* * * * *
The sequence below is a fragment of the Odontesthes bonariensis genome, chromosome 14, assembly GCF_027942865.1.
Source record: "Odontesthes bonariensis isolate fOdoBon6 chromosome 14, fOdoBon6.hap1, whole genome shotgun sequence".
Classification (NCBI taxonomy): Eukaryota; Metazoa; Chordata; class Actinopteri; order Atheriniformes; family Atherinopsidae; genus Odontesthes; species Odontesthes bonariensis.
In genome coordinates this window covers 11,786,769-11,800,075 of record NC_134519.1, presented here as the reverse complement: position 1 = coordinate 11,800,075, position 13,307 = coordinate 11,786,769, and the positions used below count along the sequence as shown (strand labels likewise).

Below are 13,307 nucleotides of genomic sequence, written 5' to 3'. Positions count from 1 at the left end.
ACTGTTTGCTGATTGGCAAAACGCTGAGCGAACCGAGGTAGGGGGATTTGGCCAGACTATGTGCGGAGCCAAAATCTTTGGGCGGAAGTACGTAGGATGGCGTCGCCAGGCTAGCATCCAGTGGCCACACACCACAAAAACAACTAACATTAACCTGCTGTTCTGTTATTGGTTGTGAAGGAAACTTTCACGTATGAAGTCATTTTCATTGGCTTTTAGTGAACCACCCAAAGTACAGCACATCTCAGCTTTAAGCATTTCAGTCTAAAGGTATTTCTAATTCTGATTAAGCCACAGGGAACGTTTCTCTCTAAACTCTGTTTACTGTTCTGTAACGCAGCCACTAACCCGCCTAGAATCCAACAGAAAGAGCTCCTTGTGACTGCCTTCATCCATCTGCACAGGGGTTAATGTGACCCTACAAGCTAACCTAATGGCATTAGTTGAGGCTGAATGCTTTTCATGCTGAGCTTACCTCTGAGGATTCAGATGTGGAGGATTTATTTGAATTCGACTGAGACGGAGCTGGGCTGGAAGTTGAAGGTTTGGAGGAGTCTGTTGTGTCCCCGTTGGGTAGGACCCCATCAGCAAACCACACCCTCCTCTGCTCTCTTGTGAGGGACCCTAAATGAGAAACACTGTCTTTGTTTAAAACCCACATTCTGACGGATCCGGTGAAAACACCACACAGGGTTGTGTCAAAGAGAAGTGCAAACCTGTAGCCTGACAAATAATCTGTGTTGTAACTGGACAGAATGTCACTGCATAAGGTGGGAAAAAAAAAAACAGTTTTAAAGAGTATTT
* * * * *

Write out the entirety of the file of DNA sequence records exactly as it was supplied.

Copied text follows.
The sequence below is a fragment of the Odontesthes bonariensis genome, chromosome 14, assembly GCF_027942865.1.
Source record: "Odontesthes bonariensis isolate fOdoBon6 chromosome 14, fOdoBon6.hap1, whole genome shotgun sequence".
Classification (NCBI taxonomy): Eukaryota; Metazoa; Chordata; class Actinopteri; order Atheriniformes; family Atherinopsidae; genus Odontesthes; species Odontesthes bonariensis.
In genome coordinates this window covers 11,786,769-11,800,075 of record NC_134519.1, presented here as the reverse complement: position 1 = coordinate 11,800,075, position 13,307 = coordinate 11,786,769, and the positions used below count along the sequence as shown (strand labels likewise).

Below are 13,307 nucleotides of genomic sequence, written 5' to 3'. Positions count from 1 at the left end.
ACTGTTTGCTGATTGGCAAAACGCTGAGCGAACCGAGGTAGGGGGATTTGGCCAGACTATGTGCGGAGCCAAAATCTTTGGGCGGAAGTACGTAGGATGGCGTCGCCAGGCTAGCATCCAGTGGCCACACACCACAAAAACAACTAACATTAACCTGCTGTTCTGTTATTGGTTGTGAAGGAAACTTTCACGTATGAAGTCATTTTCATTGGCTTTTAGTGAACCACCCAAAGTACAGCACATCTCAGCTTTAAGCATTTCAGTCTAAAGGTATTTCTAATTCTGATTAAGCCACAGGGAACGTTTCTCTCTAAACTCTGTTTACTGTTCTGTAACGCAGCCACTAACCCGCCTAGAATCCAACAGAAAGAGCTCCTTGTGACTGCCTTCATCCATCTGCACAGGGGTTAATGTGACCCTACAAGCTAACCTAATGGCATTAGTTGAGGCTGAATGCTTTTCATGCTGAGCTTACCTCTGAGGATTCAGATGTGGAGGATTTATTTGAATTCGACTGAGACGGAGCTGGGCTGGAAGTTGAAGGTTTGGAGGAGTCTGTTGTGTCCCCGTTGGGTAGGACCCCATCAGCAAACCACACCCTCCTCTGCTCTCTTGTGAGGGACCCTAAATGAGAAACACTGTCTTTGTTTAAAACCCACATTCTGACGGATCCGGTGAAAACACCACACAGGGTTGTGTCAAAGAGAAGTGCAAACCTGTAGCCTGACAAATAATCTGTGTTGTAACTGGACAGAATGTCACTGCATAAGGTGGGAAAAAAAAAAACAGTTTTAAAGAGTATTT